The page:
The first time I was in a museum at 10 years old I was moved to tears, the first time I heard classical music I was also 10 years old and I couldn’t believe it. I thought, “This is incredible, what is this?” It touches a part of you that is so deep and significant and I wanted to figure it out and thought that is how I would like to communicate.
AC: Can you talk to me a little bit about how you feel you have evolved as an artist?
LAB: To me the evolution has been natural- one thing leads to another. So when I work with different mediums it isn’t that I am looking for different mediums. I am working on a subject and choose the medium that feels like the correct one. If I went from drawing, it led me to sculpture, then to installations, then to being in the Amazon and starting a special project and working again with paper… one thing has led to another.
Some things too, they come full circle, when I was drawing at first, one of my motivations was to draw and to use the simplest mediums, charcoal and paper to communicate the most complex ideas. I felt like I had to do it in the most disciplined and vigorous manner meaning white paper, graphite and charcoal and figure it out and do it with these elements. I found that the simple materials could be very powerful conductors of ideas, so I believe in the rigor of using as few materials as possible.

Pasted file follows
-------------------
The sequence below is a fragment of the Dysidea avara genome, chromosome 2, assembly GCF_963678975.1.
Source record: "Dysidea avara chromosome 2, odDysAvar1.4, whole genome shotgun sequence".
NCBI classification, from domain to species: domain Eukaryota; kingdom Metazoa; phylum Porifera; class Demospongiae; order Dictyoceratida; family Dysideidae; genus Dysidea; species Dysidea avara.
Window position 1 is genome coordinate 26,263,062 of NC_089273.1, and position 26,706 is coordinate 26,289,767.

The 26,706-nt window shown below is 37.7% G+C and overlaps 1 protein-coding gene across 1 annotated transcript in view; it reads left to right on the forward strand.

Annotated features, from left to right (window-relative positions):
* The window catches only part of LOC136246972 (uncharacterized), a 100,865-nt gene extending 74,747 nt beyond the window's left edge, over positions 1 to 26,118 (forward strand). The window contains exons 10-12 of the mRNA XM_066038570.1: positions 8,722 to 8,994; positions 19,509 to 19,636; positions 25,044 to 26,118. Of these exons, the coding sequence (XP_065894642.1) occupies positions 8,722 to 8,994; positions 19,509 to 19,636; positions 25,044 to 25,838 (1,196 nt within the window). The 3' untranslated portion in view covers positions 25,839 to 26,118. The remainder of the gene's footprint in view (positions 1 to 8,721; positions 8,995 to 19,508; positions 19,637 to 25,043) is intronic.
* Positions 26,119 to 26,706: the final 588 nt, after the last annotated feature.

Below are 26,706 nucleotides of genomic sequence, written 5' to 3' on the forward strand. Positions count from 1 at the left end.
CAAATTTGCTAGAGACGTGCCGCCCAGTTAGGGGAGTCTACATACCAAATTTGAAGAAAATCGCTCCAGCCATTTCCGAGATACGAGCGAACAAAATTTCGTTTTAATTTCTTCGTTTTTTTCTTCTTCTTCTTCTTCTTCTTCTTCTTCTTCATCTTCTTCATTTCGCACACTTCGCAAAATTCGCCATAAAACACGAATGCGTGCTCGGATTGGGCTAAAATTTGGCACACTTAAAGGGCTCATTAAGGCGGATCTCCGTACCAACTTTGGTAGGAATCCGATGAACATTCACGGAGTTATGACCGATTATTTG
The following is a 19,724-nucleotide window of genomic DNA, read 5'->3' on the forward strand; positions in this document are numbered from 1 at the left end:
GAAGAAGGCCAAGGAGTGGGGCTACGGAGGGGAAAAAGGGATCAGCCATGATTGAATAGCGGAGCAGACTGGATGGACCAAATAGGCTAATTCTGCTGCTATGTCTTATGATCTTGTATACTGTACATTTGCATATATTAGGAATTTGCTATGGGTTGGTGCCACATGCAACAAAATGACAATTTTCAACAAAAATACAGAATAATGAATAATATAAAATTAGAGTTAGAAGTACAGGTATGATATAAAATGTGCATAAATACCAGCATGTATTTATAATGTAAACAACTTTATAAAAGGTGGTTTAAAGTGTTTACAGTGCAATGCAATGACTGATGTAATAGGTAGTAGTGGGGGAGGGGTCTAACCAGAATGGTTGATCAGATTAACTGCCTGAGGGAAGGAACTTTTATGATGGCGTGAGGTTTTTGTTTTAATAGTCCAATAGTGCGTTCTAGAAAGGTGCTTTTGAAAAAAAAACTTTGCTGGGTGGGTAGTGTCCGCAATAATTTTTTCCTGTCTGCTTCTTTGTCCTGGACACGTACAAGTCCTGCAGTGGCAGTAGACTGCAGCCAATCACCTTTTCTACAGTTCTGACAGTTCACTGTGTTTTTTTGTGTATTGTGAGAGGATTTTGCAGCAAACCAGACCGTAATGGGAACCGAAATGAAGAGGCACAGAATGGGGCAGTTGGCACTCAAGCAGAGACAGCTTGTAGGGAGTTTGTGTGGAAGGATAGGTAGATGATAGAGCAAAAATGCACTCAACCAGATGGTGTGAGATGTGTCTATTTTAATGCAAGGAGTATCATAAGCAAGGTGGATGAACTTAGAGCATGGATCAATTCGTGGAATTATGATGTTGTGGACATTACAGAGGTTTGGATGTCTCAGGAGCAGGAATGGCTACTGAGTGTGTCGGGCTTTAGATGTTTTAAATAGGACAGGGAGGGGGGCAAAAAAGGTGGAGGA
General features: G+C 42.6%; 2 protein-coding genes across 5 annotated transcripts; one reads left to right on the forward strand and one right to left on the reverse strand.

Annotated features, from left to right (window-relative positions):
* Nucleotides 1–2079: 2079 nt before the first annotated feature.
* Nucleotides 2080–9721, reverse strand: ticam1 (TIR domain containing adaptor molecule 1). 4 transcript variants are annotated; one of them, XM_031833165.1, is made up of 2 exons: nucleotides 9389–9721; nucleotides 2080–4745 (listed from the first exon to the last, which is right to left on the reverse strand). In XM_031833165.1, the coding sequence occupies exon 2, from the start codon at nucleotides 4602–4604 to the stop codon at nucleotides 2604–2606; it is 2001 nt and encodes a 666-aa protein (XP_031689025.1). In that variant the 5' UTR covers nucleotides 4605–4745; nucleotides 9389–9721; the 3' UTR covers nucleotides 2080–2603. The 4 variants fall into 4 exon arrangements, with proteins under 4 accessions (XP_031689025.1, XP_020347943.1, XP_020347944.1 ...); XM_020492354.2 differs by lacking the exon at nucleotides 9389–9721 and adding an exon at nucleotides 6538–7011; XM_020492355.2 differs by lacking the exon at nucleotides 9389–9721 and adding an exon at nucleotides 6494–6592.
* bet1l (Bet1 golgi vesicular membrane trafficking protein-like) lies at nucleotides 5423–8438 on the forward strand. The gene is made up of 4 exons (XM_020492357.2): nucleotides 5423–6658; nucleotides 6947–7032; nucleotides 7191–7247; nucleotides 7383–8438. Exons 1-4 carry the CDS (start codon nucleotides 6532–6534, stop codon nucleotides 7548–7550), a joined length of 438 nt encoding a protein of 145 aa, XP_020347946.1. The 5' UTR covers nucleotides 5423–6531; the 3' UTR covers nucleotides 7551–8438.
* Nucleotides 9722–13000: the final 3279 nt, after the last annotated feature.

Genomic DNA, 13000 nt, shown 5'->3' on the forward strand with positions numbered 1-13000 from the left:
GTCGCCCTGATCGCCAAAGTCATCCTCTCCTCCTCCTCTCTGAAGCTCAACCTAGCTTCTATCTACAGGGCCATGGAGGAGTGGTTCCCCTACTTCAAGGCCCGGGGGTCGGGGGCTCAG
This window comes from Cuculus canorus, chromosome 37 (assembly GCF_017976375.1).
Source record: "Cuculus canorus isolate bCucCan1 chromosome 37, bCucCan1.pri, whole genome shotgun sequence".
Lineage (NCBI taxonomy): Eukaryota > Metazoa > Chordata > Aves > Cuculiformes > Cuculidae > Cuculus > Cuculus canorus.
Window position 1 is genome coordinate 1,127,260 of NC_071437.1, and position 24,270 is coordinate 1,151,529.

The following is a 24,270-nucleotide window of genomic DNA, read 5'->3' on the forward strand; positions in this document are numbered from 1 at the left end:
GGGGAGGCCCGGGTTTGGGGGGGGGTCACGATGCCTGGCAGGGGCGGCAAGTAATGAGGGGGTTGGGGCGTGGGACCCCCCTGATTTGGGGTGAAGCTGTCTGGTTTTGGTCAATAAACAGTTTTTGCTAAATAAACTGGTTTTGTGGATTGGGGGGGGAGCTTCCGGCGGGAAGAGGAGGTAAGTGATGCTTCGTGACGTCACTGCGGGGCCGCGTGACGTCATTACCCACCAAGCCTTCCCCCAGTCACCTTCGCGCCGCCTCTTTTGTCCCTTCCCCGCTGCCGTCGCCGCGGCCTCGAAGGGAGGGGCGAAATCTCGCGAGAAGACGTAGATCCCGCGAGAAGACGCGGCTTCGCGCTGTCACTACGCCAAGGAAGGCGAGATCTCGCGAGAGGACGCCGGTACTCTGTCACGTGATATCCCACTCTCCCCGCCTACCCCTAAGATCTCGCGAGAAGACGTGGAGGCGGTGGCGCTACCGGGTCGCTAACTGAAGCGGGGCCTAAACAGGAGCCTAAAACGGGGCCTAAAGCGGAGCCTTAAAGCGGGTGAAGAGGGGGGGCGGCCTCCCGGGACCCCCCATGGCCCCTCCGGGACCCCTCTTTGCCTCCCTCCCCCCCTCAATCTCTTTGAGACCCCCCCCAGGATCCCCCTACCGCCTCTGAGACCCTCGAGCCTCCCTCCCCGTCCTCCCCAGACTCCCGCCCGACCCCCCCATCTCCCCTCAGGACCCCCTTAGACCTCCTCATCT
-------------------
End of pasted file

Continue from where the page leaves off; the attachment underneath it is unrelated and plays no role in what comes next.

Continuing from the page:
But then you see today that I am working with lots of materials at once, maybe textiles and different elements of textiles and it has dance and it has music… but I am still working with what I have. In this case I have all of the materials and resources and amazing collaborators that are interested in participating so it becomes a lot more complex. But, that’s also been a constant, to just work with what you have around you.
AC: The upcoming show, “On the Curve,” is based on the circle and other curvilinear forms, so I was wondering what does a circle mean to you and how are you going to incorporate it into your work?
LAB: I am working on a piece that is made up of 3 elements, each one is a type of skirt or a type of dress that is circular at it´s bottom. The idea is that these works must be worn to experience a cycle, or a circle as it is interpreted by the wearer. The works hang on the wall directly on a type of a nail next to each other. To me they look beautiful on the wall hanging, not just when they are worn. They are simple in design and monochromatic. One is made of a sheer black organza with a wire on the hemline that creates circles, the second one is made with raffia, and the third is made from Japanese gampi paper.
Ideally I would like for each of them to be worn separately by someone working at the gallery during the opening for as long as the wearer feels that they have completed a cycle or circle of some sort: i.e. gone around the room and have ended where they began, or even to take a glass of wine, drink it or give it to someone and then return it from where they took it. It can even be to say hello and then goodbye to someone or have a thought that goes through a full cycle. This is in essence the concept behind these works.
The wearable works are also meant to be exhibited as works on the wall. They are pieces that are not complicated to put on or take off on top of whatever they are wearing, I would ideally love for the persons who will ¨activate¨ them to be wearing black, they can easily be put on and removed and can be worn however the person chooses to wear them: for example on the waist, above the bodice, and or slipped over one shoulder.
Interview conducted by Ashley Casillas, Ruiz-Healy Art’s Fall Intern.